Date of Award

2015

Degree Type

Dissertation

Degree Name

Ph.D.

Department

Mechanical, Automotive, and Materials Engineering

First Advisor

Ronald M Barron

Second Advisor

Ramaswami Balachandar

Keywords

computational fluid dynamics, fluid mechanics, impinging jet, turbulence modelling

Rights

CC-BY-NC-ND

Abstract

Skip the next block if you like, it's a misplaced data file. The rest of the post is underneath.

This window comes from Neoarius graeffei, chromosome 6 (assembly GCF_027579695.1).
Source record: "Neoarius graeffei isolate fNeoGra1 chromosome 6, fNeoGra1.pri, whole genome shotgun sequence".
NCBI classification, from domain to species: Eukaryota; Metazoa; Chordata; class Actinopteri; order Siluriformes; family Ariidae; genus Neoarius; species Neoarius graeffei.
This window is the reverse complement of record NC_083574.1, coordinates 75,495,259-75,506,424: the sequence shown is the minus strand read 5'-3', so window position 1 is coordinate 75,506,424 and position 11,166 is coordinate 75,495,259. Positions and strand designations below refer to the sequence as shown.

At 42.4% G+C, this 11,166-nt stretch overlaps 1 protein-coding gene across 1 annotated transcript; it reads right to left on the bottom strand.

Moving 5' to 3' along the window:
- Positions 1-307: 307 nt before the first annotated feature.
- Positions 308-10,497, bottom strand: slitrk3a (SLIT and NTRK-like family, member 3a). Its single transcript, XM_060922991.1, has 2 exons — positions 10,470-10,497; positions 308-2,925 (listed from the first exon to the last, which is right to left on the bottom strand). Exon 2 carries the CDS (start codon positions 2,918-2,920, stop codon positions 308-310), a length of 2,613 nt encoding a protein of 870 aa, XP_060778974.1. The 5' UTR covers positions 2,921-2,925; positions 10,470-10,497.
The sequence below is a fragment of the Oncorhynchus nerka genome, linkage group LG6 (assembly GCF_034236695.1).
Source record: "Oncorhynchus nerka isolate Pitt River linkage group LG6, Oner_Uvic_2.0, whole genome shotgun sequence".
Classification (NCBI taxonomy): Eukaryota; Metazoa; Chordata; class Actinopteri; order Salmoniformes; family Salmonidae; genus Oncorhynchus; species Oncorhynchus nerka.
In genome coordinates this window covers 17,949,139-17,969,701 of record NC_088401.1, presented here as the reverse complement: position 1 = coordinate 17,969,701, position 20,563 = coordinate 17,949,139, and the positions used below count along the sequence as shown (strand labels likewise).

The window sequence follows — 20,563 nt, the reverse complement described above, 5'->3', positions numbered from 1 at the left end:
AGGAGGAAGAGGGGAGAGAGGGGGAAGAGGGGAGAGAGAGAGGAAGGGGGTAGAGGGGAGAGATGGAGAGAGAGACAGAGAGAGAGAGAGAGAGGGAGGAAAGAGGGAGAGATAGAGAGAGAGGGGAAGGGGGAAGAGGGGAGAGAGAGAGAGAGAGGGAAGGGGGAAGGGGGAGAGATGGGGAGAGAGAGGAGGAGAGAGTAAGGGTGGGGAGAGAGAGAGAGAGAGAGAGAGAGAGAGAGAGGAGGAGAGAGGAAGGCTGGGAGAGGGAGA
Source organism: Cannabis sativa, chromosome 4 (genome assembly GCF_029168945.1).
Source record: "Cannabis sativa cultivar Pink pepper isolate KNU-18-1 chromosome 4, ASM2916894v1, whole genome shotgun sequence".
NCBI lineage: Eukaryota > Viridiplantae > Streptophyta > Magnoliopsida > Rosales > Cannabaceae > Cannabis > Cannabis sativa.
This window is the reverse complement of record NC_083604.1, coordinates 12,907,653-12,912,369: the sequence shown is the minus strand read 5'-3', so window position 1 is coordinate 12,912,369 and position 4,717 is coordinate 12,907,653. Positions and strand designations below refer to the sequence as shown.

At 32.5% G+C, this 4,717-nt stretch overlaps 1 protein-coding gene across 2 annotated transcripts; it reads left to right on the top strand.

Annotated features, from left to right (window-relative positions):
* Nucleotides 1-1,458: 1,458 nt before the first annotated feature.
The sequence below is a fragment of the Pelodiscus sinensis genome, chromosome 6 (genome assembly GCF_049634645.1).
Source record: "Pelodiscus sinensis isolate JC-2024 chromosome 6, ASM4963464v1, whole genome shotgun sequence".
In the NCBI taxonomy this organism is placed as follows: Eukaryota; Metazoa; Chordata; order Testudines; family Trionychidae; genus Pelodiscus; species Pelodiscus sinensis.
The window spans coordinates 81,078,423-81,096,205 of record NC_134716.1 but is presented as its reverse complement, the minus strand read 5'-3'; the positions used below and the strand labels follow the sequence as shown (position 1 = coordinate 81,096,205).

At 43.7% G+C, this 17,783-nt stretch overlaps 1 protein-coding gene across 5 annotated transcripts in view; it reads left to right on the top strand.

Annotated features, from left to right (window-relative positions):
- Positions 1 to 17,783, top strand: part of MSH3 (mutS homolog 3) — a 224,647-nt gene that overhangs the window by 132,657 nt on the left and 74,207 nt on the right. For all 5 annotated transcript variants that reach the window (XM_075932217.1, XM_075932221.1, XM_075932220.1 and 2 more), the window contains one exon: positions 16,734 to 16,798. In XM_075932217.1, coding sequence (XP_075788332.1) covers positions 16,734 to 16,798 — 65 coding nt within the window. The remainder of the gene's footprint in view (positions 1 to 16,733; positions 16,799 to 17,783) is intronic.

Circular jets impinging vertically on flat surfaces have many practical applications in industry. Nozzle height-to-diameter ratio plays an important role in the performance of this type of jet. In this thesis a step by step approach has been followed to cover different aspects of impinging jets. In the first step, a steady Reynolds-Averaged Navier-Stokes simulation has been carried out on impinging jets with different nozzle stand-off distances. A strong dependency of the jet characteristics on the nozzle height-to-diameter ratio was observed. The simulations show that an increase in this ratio results in larger shear stress and more distributed pressure on the wall. In the second step, an unsteady simulation using Large Eddy Simulation has been performed on an impinging jet with large stand-off distance. Good agreement was observed between the mean value results obtained from the current simulations and experiments. Unlike impinging jets with small stand-off distance, where the ring-like vortices keep their interconnected shape upon reaching the plate, no sign of interconnection was observed on the plate for the large stand-off distance case. A large deflection of the jet stagnation streamline was observed in comparison to the cases with small nozzle height-to-diameter ratios. Large fluctuations of the unsteady wall shear stresses were also captured. A boiling model was developed for impinging jets with heat transfer. An Eulerian-Eulerian two-phase flow model was implemented using an open source code for the simulation (OpenFOAM). Initially, an adiabatic two-phase model was developed for flow in a pipe. Following this, the energy equation was activated to account for non-adiabatic and boiling conditions. The simulation predictions were found to be in reasonable agreement with the experimental data and show significant improvement over previous numerical results. Finally, the model was upgraded for an impinging jet flow by implementing new correlations. The results obtained from the current model show reasonable agreement with the experimental results. The model can be confidently used for the evaluation of adiabatic and non-adiabatic impinging jet flows.

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